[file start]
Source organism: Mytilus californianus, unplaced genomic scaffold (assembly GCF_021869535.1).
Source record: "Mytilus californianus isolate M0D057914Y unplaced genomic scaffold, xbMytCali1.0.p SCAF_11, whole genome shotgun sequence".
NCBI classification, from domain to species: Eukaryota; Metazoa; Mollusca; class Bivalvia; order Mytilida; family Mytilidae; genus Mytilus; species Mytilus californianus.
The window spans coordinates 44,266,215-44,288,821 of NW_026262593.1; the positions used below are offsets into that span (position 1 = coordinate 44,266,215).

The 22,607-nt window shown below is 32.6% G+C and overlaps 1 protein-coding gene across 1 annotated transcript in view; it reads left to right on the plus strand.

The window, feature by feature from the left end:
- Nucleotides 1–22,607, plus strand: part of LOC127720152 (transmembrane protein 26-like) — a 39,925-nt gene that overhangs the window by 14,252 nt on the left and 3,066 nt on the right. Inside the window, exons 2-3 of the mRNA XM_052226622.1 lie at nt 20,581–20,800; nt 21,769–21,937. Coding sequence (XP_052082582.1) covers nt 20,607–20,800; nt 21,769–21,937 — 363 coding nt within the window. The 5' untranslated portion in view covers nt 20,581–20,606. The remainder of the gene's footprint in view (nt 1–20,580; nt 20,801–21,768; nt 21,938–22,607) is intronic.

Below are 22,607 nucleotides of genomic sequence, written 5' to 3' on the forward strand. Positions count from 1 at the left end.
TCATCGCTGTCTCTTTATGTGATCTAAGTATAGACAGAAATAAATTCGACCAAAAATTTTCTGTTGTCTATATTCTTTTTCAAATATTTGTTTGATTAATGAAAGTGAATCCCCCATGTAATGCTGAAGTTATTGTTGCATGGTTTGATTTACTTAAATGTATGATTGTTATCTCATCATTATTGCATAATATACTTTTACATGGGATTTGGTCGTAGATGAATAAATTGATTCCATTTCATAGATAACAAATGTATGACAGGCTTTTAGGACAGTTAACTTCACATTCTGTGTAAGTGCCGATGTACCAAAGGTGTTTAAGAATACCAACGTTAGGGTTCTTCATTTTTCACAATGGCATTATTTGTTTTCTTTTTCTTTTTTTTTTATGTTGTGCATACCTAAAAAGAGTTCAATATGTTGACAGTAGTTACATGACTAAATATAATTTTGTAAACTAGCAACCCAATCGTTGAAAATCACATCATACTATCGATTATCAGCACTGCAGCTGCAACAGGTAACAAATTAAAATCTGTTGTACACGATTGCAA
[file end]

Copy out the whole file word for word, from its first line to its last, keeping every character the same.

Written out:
Source organism: Mytilus californianus, unplaced genomic scaffold (assembly GCF_021869535.1).
Source record: "Mytilus californianus isolate M0D057914Y unplaced genomic scaffold, xbMytCali1.0.p SCAF_11, whole genome shotgun sequence".
NCBI classification, from domain to species: Eukaryota; Metazoa; Mollusca; class Bivalvia; order Mytilida; family Mytilidae; genus Mytilus; species Mytilus californianus.
The window spans coordinates 44,266,215-44,288,821 of NW_026262593.1; the positions used below are offsets into that span (position 1 = coordinate 44,266,215).

The 22,607-nt window shown below is 32.6% G+C and overlaps 1 protein-coding gene across 1 annotated transcript in view; it reads left to right on the plus strand.

The window, feature by feature from the left end:
- Nucleotides 1–22,607, plus strand: part of LOC127720152 (transmembrane protein 26-like) — a 39,925-nt gene that overhangs the window by 14,252 nt on the left and 3,066 nt on the right. Inside the window, exons 2-3 of the mRNA XM_052226622.1 lie at nt 20,581–20,800; nt 21,769–21,937. Coding sequence (XP_052082582.1) covers nt 20,607–20,800; nt 21,769–21,937 — 363 coding nt within the window. The 5' untranslated portion in view covers nt 20,581–20,606. The remainder of the gene's footprint in view (nt 1–20,580; nt 20,801–21,768; nt 21,938–22,607) is intronic.

Below are 22,607 nucleotides of genomic sequence, written 5' to 3' on the forward strand. Positions count from 1 at the left end.
TCATCGCTGTCTCTTTATGTGATCTAAGTATAGACAGAAATAAATTCGACCAAAAATTTTCTGTTGTCTATATTCTTTTTCAAATATTTGTTTGATTAATGAAAGTGAATCCCCCATGTAATGCTGAAGTTATTGTTGCATGGTTTGATTTACTTAAATGTATGATTGTTATCTCATCATTATTGCATAATATACTTTTACATGGGATTTGGTCGTAGATGAATAAATTGATTCCATTTCATAGATAACAAATGTATGACAGGCTTTTAGGACAGTTAACTTCACATTCTGTGTAAGTGCCGATGTACCAAAGGTGTTTAAGAATACCAACGTTAGGGTTCTTCATTTTTCACAATGGCATTATTTGTTTTCTTTTTCTTTTTTTTTTATGTTGTGCATACCTAAAAAGAGTTCAATATGTTGACAGTAGTTACATGACTAAATATAATTTTGTAAACTAGCAACCCAATCGTTGAAAATCACATCATACTATCGATTATCAGCACTGCAGCTGCAACAGGTAACAAATTAAAATCTGTTGTACACGATTGCAA